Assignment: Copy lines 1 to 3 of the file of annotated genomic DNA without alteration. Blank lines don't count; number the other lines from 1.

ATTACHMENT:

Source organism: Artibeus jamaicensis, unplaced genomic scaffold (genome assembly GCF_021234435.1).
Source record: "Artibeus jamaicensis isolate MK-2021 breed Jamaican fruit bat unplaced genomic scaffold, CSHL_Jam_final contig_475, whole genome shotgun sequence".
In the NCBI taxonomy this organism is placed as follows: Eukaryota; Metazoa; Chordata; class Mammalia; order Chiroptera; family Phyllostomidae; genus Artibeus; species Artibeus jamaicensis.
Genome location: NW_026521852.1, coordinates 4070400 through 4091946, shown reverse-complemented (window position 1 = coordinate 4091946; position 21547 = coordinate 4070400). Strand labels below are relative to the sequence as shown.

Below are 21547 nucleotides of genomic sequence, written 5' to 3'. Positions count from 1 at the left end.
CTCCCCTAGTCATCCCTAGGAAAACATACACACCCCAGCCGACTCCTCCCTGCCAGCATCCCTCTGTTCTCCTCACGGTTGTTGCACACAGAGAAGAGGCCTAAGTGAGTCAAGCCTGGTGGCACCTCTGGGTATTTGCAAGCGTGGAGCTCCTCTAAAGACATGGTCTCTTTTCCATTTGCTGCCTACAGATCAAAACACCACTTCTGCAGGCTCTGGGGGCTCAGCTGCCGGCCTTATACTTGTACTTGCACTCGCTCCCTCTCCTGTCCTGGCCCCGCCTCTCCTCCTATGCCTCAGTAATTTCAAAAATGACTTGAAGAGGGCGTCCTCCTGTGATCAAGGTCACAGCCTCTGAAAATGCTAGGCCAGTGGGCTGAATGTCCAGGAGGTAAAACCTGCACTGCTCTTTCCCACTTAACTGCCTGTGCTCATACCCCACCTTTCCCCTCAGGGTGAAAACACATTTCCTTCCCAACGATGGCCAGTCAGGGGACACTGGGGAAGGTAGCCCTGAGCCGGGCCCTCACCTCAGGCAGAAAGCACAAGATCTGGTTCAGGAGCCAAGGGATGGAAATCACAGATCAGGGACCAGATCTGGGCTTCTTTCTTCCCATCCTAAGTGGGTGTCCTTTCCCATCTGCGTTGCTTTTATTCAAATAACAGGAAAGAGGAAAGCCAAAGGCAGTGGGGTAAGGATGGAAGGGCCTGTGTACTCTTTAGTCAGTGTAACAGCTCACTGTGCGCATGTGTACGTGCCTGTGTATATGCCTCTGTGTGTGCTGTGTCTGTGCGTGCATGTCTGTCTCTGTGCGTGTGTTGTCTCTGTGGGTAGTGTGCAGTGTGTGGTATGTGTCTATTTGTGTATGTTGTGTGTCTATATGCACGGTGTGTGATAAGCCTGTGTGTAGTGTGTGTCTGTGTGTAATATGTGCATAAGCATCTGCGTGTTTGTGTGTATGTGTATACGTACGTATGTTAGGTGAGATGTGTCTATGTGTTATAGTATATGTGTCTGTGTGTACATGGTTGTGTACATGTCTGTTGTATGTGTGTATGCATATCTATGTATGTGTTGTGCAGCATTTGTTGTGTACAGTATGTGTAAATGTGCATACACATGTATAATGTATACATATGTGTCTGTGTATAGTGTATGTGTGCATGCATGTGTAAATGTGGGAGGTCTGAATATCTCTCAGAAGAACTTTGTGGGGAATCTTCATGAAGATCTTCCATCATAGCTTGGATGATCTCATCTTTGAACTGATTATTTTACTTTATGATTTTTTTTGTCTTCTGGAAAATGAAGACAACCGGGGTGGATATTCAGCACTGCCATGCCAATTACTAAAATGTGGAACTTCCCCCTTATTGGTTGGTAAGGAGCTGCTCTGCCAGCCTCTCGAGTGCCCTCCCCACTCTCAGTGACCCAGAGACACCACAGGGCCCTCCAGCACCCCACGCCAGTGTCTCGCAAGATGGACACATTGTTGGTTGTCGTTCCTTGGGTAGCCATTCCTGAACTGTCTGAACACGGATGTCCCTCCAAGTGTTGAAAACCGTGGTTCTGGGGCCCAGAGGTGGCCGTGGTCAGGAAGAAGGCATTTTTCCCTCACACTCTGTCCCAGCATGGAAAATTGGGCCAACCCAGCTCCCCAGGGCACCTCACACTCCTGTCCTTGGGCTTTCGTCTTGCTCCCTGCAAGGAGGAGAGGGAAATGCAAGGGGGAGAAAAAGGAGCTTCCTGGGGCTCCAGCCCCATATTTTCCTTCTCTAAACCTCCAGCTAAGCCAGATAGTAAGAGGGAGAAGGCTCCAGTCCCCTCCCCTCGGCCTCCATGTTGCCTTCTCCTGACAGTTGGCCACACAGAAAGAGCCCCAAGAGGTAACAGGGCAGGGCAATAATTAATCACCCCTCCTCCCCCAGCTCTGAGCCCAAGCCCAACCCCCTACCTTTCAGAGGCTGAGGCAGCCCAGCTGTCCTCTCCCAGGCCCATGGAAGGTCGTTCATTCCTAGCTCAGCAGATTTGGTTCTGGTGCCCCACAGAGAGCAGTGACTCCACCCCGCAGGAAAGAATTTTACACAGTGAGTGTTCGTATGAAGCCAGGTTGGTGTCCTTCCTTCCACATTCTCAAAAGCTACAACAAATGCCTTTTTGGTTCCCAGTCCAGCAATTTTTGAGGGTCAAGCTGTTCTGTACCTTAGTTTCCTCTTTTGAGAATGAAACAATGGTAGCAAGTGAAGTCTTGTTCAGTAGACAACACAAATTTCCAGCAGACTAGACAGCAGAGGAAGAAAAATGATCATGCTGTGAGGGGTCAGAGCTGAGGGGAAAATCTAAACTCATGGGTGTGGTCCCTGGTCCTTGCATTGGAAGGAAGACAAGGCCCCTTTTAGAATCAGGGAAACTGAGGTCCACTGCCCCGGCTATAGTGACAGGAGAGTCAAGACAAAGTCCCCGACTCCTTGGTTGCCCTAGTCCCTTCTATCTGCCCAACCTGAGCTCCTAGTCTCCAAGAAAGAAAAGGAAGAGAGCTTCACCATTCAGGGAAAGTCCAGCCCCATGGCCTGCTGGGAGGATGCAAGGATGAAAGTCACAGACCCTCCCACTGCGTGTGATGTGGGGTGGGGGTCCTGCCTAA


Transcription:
Source organism: Artibeus jamaicensis, unplaced genomic scaffold (genome assembly GCF_021234435.1).
Source record: "Artibeus jamaicensis isolate MK-2021 breed Jamaican fruit bat unplaced genomic scaffold, CSHL_Jam_final contig_475, whole genome shotgun sequence".
In the NCBI taxonomy this organism is placed as follows: Eukaryota; Metazoa; Chordata; class Mammalia; order Chiroptera; family Phyllostomidae; genus Artibeus; species Artibeus jamaicensis.